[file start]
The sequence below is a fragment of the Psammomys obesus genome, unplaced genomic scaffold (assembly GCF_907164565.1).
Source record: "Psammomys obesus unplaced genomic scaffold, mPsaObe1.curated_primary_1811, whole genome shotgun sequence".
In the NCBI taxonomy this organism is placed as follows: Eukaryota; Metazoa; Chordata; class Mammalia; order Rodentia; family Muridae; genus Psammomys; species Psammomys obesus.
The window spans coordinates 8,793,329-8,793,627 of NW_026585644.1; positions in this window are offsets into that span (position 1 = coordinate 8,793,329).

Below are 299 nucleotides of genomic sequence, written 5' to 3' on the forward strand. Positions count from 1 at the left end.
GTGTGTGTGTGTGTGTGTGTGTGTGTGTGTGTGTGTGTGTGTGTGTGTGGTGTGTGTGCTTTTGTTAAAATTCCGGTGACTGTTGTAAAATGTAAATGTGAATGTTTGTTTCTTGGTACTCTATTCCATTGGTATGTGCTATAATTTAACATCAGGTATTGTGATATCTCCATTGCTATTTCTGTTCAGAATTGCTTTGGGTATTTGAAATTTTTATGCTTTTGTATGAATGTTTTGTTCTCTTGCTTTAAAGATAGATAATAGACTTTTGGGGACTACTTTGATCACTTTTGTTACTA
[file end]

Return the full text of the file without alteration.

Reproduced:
The sequence below is a fragment of the Psammomys obesus genome, unplaced genomic scaffold (assembly GCF_907164565.1).
Source record: "Psammomys obesus unplaced genomic scaffold, mPsaObe1.curated_primary_1811, whole genome shotgun sequence".
In the NCBI taxonomy this organism is placed as follows: Eukaryota; Metazoa; Chordata; class Mammalia; order Rodentia; family Muridae; genus Psammomys; species Psammomys obesus.
The window spans coordinates 8,793,329-8,793,627 of NW_026585644.1; positions in this window are offsets into that span (position 1 = coordinate 8,793,329).

Below are 299 nucleotides of genomic sequence, written 5' to 3' on the forward strand. Positions count from 1 at the left end.
GTGTGTGTGTGTGTGTGTGTGTGTGTGTGTGTGTGTGTGTGTGTGTGTGGTGTGTGTGCTTTTGTTAAAATTCCGGTGACTGTTGTAAAATGTAAATGTGAATGTTTGTTTCTTGGTACTCTATTCCATTGGTATGTGCTATAATTTAACATCAGGTATTGTGATATCTCCATTGCTATTTCTGTTCAGAATTGCTTTGGGTATTTGAAATTTTTATGCTTTTGTATGAATGTTTTGTTCTCTTGCTTTAAAGATAGATAATAGACTTTTGGGGACTACTTTGATCACTTTTGTTACTA